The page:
I’ve been doing this for over a dozen years, and hope to continue the practice as long as I can hold a pen. Past birthday poems found me walking the broken sidewalks of Saginaw, Michigan, or watching elk from a bluff in Yellowstone National Park, or splitting logs in the woodshed at the Grizfork, or soaking in a tub listening to Beethoven’s 3rd, or watching swans at the lagoon, or noting the toxic passing of yet another coal train from the back patio at Glenn’s Bar.

This April is certainly one that will stand out. Our instinct in times of crisis is to come together. To gather our community and find strength in unity. This crisis that asks us to keep apart has been as counter-instinctive as it’s been fraught with the misinformation and deceit of the Covidiot-45 cult members. We are facing two crises, the pandemic and the self-imposed ignorance of those who’ve succumbed to the fear- and hate-mongering machines of myopia.

My bookstore, Elk River Books, has been closed for maybe months, though the ability to measure time has become nebulous at best. Has it been weeks or years? I’ve barely seen anyone outside of my immediate family and have gotten into the habit of donning a mask the same way I toss on a hat to head outside. I give neighbors a wide berth on the sidewalk when passing.

I’ve spent a lot of hours looking out the same window watching the bare trees shed skins of snow, darken with rain, and begin to glow with new buds. I wouldn’t have noticed the arrival of my birthday if my wife hadn’t reminded me.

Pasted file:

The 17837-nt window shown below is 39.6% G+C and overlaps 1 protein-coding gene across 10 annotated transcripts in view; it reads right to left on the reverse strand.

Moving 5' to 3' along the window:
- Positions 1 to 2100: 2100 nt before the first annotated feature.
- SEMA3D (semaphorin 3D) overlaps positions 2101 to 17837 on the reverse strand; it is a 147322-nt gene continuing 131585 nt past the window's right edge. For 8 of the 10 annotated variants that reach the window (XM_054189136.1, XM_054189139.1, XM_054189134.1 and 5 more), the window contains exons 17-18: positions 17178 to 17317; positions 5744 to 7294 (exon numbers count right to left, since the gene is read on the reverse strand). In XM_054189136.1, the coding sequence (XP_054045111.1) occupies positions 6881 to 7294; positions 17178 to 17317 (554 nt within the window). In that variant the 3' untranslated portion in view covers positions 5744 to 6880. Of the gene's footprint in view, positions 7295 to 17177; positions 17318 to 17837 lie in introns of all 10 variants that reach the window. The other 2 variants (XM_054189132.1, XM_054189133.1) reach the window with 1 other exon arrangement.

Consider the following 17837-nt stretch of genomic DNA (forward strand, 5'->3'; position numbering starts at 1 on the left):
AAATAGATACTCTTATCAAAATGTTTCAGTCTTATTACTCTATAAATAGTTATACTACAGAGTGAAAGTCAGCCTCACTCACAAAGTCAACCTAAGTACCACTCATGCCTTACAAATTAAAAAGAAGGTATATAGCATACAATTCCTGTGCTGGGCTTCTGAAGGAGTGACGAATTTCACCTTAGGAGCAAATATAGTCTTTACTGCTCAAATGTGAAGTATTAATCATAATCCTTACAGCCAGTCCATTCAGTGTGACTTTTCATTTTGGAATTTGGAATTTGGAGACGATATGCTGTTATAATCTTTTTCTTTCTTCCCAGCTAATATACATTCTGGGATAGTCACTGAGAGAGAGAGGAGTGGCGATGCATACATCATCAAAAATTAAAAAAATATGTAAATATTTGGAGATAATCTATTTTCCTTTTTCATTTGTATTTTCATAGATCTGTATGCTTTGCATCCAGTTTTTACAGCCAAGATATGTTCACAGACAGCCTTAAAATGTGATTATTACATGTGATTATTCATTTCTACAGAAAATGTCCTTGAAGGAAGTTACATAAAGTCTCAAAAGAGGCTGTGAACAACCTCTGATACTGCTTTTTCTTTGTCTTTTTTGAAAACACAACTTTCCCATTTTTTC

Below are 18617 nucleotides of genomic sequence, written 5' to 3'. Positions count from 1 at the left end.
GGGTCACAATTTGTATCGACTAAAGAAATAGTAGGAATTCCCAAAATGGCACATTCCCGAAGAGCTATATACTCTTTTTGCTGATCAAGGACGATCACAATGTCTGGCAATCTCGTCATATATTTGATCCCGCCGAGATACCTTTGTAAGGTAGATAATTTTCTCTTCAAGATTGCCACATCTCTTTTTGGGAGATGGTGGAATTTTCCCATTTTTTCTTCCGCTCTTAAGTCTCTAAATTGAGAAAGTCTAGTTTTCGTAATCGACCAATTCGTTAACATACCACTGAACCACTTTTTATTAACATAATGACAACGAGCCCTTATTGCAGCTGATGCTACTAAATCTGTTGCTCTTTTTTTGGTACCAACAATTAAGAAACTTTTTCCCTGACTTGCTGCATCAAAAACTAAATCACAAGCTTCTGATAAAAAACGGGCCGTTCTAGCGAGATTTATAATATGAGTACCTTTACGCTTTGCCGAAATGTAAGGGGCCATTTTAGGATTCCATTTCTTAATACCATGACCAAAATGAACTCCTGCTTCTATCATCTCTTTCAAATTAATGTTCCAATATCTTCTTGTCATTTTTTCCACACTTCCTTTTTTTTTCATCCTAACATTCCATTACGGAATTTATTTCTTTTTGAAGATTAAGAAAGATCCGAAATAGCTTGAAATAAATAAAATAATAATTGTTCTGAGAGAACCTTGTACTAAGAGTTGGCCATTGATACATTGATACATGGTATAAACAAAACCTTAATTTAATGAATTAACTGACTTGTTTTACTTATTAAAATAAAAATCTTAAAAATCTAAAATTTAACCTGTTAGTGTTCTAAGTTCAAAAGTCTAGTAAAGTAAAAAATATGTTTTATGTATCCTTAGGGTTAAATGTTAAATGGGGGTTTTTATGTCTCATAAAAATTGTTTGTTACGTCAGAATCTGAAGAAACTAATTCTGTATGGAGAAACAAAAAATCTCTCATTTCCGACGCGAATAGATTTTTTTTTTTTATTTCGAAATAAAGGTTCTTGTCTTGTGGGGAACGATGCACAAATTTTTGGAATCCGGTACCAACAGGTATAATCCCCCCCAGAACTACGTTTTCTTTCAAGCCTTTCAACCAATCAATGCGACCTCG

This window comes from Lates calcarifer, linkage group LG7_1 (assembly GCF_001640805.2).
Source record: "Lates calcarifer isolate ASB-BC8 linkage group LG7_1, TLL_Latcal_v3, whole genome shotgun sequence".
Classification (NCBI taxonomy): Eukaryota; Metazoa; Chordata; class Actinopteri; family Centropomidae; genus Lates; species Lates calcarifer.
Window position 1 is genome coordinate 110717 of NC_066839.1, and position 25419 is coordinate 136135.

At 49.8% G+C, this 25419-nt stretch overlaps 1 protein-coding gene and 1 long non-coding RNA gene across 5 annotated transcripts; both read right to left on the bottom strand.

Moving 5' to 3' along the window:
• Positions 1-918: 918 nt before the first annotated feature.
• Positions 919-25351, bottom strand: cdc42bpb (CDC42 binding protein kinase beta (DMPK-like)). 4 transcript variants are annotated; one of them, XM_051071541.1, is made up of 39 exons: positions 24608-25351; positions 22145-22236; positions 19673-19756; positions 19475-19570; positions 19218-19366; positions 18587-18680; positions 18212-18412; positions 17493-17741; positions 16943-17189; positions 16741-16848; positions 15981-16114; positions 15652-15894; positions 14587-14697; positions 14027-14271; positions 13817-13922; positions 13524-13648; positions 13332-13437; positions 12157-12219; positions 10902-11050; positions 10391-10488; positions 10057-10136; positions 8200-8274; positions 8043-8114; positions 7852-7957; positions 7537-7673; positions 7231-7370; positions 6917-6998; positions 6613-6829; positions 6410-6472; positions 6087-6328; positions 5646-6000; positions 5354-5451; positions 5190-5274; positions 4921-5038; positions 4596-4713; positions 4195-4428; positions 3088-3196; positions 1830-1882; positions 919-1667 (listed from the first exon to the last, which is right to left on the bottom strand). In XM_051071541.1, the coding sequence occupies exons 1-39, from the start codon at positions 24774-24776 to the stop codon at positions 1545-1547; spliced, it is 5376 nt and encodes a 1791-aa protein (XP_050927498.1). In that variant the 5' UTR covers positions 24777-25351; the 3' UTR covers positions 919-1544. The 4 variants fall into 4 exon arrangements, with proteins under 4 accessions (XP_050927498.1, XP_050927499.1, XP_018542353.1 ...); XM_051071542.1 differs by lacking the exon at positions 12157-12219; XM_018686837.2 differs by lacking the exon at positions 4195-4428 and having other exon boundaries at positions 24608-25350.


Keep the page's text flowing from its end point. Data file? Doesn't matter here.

All of this self-isolation and the silence of our downtown, the uncertainty and trepidation, the news trickling in of who may be sick, who has died – all of this was with me this year when I parked my cousin Doug Peacock’s battered old pickup at a boat launch on the Yellowstone River, cracked open a Tecate and found this year’s poem:

Birthday Poem 2020

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Birthday Poem 2020

The graffiti under the bridge
is the only color
on this sepia-tone day

The snow covered-teeth
of Sheep Mountain’s
wide grin, like a handsaw

lost from the tool shed
left out over the winter
in the frozen corpse of grass

We’ve been practicing social distancing
for generations – maybe the future
will come up with a better idea

We’ve got a ways to go
before the Yellowstone hits
high water mark on the pylons

Add a few rocks
to flowing water &
suddenly there is music

Add a murmuration of blackbirds
to an otherwise gray sky
& there’s reason to keep breathing

Some small white thing,
too early for cottonwood seed,
floats down from somewhere

merges with the water – disappears
No one will believe it was ever here
at all, & why should they?

A thousand blades
of this frost-edged wind
drive me back to the truck &

the river’s music, replaced
by the thrum & rumble of cars
battering across the 89 Bridge

I’m about to start the engine
when six crosses cut the sky –
Sandhill Cranes! a cosmic Yes!

Something moves, below & above
Feel it?
In times like this we come to rivers